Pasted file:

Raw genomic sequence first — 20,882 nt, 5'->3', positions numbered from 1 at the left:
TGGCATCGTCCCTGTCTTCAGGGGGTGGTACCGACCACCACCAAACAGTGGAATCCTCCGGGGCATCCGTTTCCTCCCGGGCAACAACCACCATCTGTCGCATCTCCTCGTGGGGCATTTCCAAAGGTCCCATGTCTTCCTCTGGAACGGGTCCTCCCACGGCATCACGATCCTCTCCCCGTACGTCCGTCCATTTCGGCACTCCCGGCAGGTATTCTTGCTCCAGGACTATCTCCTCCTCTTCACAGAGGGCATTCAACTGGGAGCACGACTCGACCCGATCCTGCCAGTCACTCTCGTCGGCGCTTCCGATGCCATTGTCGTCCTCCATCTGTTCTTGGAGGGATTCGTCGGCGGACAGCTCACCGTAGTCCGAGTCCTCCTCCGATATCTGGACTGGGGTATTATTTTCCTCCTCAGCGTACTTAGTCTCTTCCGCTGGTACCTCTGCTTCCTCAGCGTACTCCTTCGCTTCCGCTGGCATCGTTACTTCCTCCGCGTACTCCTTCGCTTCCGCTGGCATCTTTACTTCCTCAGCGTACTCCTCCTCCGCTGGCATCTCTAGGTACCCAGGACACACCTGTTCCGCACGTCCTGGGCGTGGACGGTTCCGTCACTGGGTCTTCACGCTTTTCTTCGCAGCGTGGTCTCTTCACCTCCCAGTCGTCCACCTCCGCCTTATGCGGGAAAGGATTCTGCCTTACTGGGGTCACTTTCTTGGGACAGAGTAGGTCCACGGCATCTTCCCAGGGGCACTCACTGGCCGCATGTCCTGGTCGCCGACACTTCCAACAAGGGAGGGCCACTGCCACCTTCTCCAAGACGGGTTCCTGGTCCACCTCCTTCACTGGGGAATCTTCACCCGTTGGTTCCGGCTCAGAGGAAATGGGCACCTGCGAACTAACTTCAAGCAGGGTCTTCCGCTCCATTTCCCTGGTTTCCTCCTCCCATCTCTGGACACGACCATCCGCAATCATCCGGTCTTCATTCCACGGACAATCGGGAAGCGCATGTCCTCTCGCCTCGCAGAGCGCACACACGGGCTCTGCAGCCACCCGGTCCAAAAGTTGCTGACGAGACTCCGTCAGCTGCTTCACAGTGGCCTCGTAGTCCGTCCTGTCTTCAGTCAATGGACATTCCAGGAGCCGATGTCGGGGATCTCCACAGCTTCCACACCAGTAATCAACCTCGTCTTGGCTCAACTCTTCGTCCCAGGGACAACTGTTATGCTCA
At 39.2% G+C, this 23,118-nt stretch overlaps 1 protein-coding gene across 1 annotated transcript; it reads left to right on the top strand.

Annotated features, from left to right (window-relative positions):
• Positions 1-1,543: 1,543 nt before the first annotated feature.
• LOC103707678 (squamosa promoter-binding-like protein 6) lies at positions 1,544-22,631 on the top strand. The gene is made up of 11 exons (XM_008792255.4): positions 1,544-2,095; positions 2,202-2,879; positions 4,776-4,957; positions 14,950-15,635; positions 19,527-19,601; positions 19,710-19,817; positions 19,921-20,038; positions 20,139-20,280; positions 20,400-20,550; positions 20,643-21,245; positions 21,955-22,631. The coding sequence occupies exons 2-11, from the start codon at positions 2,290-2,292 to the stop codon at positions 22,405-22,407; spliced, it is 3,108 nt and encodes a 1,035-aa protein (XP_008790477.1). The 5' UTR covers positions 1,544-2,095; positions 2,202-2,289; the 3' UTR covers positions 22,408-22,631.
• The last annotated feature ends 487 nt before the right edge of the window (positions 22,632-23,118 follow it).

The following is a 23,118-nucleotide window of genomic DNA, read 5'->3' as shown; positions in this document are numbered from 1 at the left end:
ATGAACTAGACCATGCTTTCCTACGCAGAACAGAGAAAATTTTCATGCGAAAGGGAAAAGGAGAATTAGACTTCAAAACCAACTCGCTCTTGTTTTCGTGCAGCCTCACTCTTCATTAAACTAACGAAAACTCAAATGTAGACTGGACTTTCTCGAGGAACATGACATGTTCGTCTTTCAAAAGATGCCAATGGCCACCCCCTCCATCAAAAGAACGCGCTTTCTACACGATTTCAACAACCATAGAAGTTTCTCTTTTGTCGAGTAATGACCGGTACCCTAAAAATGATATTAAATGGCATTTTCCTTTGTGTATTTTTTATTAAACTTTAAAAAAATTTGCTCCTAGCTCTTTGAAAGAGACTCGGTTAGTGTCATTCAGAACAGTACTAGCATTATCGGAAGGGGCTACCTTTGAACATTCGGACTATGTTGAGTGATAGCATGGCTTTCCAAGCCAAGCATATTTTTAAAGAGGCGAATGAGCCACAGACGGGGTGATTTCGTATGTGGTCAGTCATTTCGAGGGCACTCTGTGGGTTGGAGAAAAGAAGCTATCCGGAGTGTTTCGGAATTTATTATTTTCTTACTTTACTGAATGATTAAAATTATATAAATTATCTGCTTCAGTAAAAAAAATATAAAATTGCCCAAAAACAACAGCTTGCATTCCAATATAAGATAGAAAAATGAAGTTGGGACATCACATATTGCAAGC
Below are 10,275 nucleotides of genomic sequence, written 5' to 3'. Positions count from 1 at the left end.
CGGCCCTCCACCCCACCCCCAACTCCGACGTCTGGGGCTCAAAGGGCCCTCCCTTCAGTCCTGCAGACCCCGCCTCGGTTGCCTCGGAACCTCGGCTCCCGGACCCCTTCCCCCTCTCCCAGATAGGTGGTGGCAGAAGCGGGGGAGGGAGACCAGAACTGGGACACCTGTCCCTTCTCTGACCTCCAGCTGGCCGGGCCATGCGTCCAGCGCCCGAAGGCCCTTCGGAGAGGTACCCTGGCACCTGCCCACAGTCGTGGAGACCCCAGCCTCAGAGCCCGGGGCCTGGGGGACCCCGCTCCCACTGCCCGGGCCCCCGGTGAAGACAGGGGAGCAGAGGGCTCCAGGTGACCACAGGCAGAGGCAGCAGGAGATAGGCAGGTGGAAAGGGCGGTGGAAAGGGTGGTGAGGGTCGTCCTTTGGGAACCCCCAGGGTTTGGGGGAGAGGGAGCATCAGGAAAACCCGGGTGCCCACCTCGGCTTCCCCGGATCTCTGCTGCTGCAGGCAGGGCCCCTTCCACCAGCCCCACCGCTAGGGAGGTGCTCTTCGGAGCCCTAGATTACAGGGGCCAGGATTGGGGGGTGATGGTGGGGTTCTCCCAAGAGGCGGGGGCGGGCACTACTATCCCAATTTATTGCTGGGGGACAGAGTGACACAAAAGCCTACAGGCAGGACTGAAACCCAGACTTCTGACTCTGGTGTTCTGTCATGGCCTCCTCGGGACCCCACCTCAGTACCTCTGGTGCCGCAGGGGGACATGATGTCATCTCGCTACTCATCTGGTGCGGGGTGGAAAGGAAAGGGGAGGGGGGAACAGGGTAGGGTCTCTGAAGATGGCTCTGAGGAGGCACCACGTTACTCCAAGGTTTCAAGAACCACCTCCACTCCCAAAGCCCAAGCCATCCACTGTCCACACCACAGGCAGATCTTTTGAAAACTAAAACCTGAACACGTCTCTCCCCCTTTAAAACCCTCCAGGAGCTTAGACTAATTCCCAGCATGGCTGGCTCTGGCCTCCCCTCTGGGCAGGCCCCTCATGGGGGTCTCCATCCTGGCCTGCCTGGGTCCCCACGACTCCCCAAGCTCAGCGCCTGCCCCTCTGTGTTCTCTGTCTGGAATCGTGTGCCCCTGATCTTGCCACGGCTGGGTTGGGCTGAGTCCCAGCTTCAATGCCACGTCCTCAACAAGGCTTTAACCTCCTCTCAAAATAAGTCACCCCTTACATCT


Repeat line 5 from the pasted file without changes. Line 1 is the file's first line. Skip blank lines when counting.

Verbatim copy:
• Positions 1-1,543: 1,543 nt before the first annotated feature.